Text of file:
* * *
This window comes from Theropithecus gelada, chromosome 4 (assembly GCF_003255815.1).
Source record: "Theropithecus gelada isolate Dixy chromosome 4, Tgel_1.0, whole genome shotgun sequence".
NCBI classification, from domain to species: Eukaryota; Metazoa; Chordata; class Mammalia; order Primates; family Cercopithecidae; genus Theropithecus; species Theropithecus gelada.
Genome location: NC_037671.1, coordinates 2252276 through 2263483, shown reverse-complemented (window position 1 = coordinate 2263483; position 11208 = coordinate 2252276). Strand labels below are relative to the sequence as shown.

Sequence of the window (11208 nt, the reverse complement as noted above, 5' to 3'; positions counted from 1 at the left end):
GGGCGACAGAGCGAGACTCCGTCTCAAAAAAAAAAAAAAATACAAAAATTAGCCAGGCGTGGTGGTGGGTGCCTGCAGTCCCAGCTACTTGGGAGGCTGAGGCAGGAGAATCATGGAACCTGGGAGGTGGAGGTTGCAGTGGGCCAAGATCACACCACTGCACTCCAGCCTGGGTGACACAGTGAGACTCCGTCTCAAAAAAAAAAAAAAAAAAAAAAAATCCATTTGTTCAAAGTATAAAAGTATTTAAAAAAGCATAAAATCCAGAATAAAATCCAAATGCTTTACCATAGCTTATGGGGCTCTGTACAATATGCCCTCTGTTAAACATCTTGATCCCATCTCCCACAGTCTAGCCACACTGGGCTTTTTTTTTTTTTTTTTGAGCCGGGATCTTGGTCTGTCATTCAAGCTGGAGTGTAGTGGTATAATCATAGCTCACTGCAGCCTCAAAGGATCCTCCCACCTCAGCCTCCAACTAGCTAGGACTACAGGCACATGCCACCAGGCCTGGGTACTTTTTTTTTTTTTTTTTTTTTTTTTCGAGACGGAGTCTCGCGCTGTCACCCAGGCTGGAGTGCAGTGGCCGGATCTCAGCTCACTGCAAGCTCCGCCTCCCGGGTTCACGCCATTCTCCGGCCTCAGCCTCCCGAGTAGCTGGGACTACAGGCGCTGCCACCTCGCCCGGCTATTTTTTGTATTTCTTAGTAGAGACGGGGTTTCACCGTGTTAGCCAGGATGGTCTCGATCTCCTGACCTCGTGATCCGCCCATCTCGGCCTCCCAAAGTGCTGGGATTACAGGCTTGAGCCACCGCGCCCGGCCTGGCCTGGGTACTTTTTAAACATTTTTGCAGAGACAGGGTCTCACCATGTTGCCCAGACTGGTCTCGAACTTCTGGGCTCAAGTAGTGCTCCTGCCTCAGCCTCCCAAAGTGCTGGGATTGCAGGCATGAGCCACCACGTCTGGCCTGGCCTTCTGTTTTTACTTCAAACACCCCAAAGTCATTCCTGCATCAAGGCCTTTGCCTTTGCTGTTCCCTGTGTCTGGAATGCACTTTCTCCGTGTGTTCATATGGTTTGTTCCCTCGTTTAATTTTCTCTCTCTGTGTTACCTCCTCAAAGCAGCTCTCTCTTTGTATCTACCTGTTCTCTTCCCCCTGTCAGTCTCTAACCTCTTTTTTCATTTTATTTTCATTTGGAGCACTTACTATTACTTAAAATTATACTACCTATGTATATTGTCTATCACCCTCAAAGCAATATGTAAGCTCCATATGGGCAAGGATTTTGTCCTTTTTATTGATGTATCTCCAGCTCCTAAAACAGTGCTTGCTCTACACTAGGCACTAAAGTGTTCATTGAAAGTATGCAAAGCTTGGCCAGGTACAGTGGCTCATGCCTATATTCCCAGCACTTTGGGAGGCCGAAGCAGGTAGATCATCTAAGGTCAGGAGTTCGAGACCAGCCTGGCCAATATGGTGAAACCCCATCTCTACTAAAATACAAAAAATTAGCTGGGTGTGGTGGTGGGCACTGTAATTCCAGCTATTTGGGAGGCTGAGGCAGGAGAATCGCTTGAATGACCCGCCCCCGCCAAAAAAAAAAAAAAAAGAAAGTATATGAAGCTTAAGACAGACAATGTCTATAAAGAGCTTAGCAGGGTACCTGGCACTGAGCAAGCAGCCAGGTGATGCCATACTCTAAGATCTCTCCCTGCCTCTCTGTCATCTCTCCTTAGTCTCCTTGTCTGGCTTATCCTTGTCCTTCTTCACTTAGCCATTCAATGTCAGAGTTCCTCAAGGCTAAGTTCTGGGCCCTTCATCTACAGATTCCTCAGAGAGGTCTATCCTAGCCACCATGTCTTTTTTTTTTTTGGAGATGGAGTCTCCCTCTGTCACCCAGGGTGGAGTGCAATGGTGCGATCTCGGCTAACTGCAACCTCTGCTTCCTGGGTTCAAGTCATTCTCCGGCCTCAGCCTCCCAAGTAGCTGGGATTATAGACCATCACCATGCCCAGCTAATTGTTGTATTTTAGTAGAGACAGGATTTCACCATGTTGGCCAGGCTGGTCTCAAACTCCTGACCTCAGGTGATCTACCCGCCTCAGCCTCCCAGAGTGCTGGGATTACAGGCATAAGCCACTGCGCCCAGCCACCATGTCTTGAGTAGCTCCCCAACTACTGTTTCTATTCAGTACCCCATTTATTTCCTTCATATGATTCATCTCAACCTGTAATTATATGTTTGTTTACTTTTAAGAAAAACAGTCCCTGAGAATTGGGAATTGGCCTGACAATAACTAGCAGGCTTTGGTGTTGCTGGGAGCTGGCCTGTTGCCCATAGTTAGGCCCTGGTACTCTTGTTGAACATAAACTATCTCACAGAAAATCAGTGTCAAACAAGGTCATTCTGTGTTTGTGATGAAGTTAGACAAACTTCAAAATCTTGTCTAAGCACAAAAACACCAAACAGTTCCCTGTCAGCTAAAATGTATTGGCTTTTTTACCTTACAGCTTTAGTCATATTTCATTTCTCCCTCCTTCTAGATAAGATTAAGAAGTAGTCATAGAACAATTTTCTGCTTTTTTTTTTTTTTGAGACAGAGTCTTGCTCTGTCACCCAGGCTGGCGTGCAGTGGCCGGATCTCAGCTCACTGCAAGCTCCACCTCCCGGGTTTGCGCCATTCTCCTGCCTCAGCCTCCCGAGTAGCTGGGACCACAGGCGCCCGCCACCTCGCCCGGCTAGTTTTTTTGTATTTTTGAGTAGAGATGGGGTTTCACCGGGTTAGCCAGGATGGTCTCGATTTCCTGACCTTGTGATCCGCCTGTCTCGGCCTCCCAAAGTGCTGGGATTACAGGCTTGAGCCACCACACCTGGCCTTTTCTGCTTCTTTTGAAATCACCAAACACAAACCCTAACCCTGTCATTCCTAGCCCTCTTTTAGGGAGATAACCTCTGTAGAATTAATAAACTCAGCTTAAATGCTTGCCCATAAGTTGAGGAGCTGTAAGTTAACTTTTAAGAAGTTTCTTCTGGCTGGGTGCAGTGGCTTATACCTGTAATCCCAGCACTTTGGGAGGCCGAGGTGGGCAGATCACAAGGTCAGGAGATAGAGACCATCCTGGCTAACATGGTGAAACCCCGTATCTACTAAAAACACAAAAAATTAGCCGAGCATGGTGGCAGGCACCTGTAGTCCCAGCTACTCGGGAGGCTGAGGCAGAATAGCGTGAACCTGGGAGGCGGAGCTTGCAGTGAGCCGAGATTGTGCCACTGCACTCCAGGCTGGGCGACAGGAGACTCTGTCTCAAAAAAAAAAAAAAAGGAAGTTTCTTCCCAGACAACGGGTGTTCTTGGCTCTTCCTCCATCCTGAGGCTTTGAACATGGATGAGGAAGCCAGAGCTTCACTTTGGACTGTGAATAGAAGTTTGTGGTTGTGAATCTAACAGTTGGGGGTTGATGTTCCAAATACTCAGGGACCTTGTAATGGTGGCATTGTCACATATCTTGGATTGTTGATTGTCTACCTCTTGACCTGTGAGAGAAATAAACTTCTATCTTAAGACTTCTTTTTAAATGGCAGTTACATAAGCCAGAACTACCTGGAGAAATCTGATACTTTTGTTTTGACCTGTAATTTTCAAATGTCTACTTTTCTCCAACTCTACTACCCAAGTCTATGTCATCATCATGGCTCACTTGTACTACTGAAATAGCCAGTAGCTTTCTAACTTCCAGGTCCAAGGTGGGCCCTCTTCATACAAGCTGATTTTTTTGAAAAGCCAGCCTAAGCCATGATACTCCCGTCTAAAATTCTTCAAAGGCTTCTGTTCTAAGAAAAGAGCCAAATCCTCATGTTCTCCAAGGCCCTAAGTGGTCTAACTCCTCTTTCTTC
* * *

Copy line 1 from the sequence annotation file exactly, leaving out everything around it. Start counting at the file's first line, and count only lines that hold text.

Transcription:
This window comes from Theropithecus gelada, chromosome 4 (assembly GCF_003255815.1).